The Mathematics of Graham's Number
 
            The story of Graham's Number really begins with Frank P. Ramsey, the man for which Ramsey Theory is named after. Frank Ramsey was a very short lived British mathematician born in 1903 who died at the age of 26 due to medical complications. Despite his very short life, Ramsey made significant contributions to philosophy, mathematics, and economics. He was a close friend of Ludwig Wittgenstein, famed philosopher of mathematics (among other things). Ramsey did not himself "invent" Ramsey theory. The kinds of problems in Ramsey theory deal with the minimal conditions in which certain forms must necessarily arise, but problems of this nature existed long before Ramsey. What Ramsey did however was to arrive at an important generalizing result known as "Ramsey's theorem" which forms the basis of Ramsey Theory.
 
            Here is a really basic question that illustrates the principles of a typical problem in Ramsey theory:
Imagine you have a gumball machine full of blue and red gumballs. What is the minimum number of gumballs you would need to purchase to ensure that at least 2 of them were the same color? 

      
            It should be noted that we aren't interested here in any of the particulars of the described situation, like determining the probability of blue and red based on the visible distribution. Instead we want a general solution that would apply regardless of the particulars. It doesn't in fact matter whether the reds and blues are evenly distributed or there is more of one or the other. Why? Because the question isn't interested in which color we get 2 of. It fulfills the condition of the problem whether we get 2 reds or 2 blues. It doesn't matter which.

            A naive solution would be 2, since we at least need 2 gumballs to have a pair of any color. But what if we purchase 2 gumballs and get a red and a blue? Then we don't have a pair of either color. However if we purchase 3, you'll always have at least 2 of one color.

            If we look at all the possible ways we can get 3 gumballs, it can plainly be seen that no matter what we get, we'll always obtain at least 2 of one color:


            We can change the parameters of the problem. We could include more kinds of gumballs in the gumball machine. For example, say we now have red, blue and green gumballs. To obtain at least 2 of a single color we now need to purchase a minimum of 4 gumballs. We could also change the number we are trying to obtain. Say we want a minimum of 3 of the same color between reds and blues. We then need to purchase a minimum of 5 gumballs to ensure that there is at least 3 of one color.

            As you can see, these are very elementary kinds of problems that only take a moments reflection to solve. Not all problems in Ramsey theory are so easy however. One common type of Ramsey problem involves the coloring of the lines formed by connecting a set of points. Ramsey's theorem has direct bearing on these kinds of problems, and this type of problem is also very closely related to the question Graham was trying to answer.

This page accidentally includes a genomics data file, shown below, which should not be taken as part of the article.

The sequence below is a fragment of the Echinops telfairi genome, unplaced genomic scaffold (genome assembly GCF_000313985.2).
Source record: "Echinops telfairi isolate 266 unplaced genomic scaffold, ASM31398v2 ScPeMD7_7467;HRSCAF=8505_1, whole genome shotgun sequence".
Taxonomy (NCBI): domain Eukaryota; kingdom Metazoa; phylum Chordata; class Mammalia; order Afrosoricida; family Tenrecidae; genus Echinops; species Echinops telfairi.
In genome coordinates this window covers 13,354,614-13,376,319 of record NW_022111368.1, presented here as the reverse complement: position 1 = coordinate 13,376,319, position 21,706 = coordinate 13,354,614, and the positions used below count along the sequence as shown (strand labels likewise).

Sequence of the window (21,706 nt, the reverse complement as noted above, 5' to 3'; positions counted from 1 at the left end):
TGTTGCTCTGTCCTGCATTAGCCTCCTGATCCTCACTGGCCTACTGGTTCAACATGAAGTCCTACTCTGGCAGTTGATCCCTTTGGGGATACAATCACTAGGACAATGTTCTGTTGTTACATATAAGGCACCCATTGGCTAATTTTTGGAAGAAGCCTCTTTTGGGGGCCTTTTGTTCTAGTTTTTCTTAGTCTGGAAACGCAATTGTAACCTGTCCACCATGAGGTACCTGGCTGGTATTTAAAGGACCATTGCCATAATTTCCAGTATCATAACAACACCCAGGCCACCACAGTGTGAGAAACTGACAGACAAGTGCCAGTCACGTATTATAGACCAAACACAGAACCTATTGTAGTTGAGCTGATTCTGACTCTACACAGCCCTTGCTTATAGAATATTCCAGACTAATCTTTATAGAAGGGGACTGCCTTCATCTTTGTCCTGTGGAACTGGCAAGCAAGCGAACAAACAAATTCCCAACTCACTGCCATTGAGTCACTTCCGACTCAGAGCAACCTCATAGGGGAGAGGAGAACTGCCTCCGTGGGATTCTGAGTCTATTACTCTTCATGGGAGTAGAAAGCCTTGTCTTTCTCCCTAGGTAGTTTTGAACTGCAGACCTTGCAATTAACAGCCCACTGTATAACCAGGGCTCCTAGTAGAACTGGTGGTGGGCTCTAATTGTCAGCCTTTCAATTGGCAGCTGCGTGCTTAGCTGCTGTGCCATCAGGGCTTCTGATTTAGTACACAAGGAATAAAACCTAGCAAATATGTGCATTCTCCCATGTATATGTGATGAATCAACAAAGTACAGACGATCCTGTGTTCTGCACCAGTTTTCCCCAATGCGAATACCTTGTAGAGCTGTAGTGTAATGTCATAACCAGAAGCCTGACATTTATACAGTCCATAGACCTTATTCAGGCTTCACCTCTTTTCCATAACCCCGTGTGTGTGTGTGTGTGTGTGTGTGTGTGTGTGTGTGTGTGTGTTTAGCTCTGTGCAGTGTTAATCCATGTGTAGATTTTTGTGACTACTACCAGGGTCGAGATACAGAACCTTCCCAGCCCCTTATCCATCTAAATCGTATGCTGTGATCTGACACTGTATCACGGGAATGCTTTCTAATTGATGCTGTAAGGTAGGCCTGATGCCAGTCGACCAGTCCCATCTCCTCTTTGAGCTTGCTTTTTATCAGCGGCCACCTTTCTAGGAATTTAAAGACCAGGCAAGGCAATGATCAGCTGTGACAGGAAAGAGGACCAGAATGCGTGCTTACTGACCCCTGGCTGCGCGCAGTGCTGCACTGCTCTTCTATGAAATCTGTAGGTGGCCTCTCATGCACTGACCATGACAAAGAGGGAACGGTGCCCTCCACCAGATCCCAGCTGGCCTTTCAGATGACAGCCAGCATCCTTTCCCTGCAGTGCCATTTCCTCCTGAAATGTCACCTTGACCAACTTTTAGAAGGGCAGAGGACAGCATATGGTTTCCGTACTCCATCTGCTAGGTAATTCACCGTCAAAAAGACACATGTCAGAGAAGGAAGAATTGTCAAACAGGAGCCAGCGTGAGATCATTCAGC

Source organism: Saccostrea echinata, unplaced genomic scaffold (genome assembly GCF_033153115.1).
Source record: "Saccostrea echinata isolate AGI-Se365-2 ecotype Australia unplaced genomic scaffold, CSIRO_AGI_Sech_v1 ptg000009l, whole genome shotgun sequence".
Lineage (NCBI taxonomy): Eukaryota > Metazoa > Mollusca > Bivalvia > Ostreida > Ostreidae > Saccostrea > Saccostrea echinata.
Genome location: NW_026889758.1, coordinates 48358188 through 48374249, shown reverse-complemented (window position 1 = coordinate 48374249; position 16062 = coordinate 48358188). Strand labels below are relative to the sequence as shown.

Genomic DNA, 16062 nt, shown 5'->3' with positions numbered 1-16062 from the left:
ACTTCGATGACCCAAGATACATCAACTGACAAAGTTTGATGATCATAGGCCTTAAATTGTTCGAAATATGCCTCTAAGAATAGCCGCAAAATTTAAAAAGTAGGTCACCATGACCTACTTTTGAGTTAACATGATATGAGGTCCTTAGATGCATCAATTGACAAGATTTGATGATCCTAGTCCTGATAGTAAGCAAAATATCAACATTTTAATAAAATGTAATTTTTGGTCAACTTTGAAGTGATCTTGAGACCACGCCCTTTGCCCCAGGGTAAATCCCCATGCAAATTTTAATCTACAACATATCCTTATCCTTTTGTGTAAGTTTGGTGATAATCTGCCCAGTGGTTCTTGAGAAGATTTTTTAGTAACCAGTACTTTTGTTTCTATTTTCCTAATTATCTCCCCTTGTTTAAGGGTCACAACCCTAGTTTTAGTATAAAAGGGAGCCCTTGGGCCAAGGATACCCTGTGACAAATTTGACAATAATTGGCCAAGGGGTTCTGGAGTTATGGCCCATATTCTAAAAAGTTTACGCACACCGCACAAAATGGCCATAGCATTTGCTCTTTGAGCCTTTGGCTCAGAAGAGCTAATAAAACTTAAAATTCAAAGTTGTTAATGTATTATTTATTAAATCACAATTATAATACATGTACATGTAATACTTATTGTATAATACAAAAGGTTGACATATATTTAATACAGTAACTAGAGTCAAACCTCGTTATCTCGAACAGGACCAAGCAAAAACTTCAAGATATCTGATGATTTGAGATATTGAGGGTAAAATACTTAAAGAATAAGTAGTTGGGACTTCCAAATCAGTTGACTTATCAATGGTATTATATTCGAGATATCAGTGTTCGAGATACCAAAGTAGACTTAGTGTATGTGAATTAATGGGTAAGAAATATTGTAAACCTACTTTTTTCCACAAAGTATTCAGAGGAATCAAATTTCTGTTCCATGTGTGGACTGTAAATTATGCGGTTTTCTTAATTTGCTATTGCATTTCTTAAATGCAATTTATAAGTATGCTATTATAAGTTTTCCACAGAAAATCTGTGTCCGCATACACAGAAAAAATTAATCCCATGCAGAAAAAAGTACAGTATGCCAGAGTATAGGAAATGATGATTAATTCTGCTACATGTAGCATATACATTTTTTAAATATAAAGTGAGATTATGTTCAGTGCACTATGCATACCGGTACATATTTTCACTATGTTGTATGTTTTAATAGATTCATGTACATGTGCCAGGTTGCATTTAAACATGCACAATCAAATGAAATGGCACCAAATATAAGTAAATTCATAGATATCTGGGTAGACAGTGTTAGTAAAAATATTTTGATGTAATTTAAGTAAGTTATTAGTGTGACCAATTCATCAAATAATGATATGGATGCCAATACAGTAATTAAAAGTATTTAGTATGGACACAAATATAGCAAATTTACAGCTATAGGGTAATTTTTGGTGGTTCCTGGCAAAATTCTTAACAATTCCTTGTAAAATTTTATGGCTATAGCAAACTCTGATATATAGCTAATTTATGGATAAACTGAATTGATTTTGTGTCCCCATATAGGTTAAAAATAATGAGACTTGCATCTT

To understand something of what Ramsey's theorem is about we're first going to need to learn some terminology. In Ramsey theory a graph is a set of points connected by lines. Here are some examples of such graphs:


            For convenience we can think of each of the points as having numerical designations. Any graph can then be described as a set of lines formed by pairs of points. For example the first graph could be encoded as:

{(1,2),(2,3),(3,4),(3,6),(6,5),(3,5)}

            Note that the order in which we write the pair of points is unimportant, so that (1,2) and (2,1) refers to the same line. The actual physical arrangement of the points is not relevant to the graph. These can be rearranged at will as long as the lines connect the same pairs of points. Graphs with the same connection structure are considered equivalent graphs.

            A Complete Graph is a graph of n points in which every possible pair of points has a connecting line. A complete graph of n points is notated as Kn. Here are some small examples of complete graphs:


            One important property of complete graphs is that a complete graph of size n, contains all complete graphs of a smaller size. For example, if you look at any 4 points of K5 and focus only on the lines connecting these 4 points, you'll see an embedded K4. This we can call a complete sub-graph.            
            Now imagine that we could color any of the lines contained in a complete graph. One of the consequences of Ramsey's theorem, and one which is very relevant to Graham's Number, is that given a sufficiently large two-colored complete graph there will always exist complete sub-graphs of any predetermined size which will contain only one color. Such graphs are called monochromatic, meaning one-colored.
 
            A common notation used for this is R(p,q) where R(p,q) is the smallest number, n , such that two colored Kn must contain at least one monochromatic Kp in color 1, and at least one monochromatic Kq in color 2. Numbers of this form are known as Ramsey Numbers. For our purposes, we won't be too interested in specifying what complete graphs are required for each color individually. We are instead going to look for the Ramsey Numbers where p=q. This is equivalent to asking what the minimum two colored complete graph is that contains a one colored complete subgraph of a given order. For this I'll use the notation Ram(n) = R(n,n).